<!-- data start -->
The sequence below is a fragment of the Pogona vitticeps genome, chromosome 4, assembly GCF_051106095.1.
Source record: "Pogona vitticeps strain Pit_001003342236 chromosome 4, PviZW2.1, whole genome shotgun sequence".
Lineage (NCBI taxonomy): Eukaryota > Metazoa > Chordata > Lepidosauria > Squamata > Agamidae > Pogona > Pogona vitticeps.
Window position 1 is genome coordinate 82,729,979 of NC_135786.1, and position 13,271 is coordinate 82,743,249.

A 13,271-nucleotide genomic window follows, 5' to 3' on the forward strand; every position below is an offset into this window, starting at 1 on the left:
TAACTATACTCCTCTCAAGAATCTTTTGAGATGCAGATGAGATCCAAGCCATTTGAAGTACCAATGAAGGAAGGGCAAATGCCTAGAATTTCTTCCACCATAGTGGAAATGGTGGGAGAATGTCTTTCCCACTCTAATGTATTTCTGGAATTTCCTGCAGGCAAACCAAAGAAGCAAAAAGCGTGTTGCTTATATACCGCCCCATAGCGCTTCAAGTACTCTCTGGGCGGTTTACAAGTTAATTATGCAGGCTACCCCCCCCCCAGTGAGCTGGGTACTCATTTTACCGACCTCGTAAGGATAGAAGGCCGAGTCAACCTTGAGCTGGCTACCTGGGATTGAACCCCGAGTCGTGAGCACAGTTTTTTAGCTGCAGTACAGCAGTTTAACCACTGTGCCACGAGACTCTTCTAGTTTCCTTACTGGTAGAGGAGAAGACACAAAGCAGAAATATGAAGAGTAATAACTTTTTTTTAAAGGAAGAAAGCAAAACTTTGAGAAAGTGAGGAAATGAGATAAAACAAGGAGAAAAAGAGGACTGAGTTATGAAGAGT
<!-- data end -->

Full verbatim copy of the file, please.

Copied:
The sequence below is a fragment of the Pogona vitticeps genome, chromosome 4, assembly GCF_051106095.1.
Source record: "Pogona vitticeps strain Pit_001003342236 chromosome 4, PviZW2.1, whole genome shotgun sequence".
Lineage (NCBI taxonomy): Eukaryota > Metazoa > Chordata > Lepidosauria > Squamata > Agamidae > Pogona > Pogona vitticeps.
Window position 1 is genome coordinate 82,729,979 of NC_135786.1, and position 13,271 is coordinate 82,743,249.

A 13,271-nucleotide genomic window follows, 5' to 3' on the forward strand; every position below is an offset into this window, starting at 1 on the left:
TAACTATACTCCTCTCAAGAATCTTTTGAGATGCAGATGAGATCCAAGCCATTTGAAGTACCAATGAAGGAAGGGCAAATGCCTAGAATTTCTTCCACCATAGTGGAAATGGTGGGAGAATGTCTTTCCCACTCTAATGTATTTCTGGAATTTCCTGCAGGCAAACCAAAGAAGCAAAAAGCGTGTTGCTTATATACCGCCCCATAGCGCTTCAAGTACTCTCTGGGCGGTTTACAAGTTAATTATGCAGGCTACCCCCCCCCCAGTGAGCTGGGTACTCATTTTACCGACCTCGTAAGGATAGAAGGCCGAGTCAACCTTGAGCTGGCTACCTGGGATTGAACCCCGAGTCGTGAGCACAGTTTTTTAGCTGCAGTACAGCAGTTTAACCACTGTGCCACGAGACTCTTCTAGTTTCCTTACTGGTAGAGGAGAAGACACAAAGCAGAAATATGAAGAGTAATAACTTTTTTTTAAAGGAAGAAAGCAAAACTTTGAGAAAGTGAGGAAATGAGATAAAACAAGGAGAAAAAGAGGACTGAGTTATGAAGAGT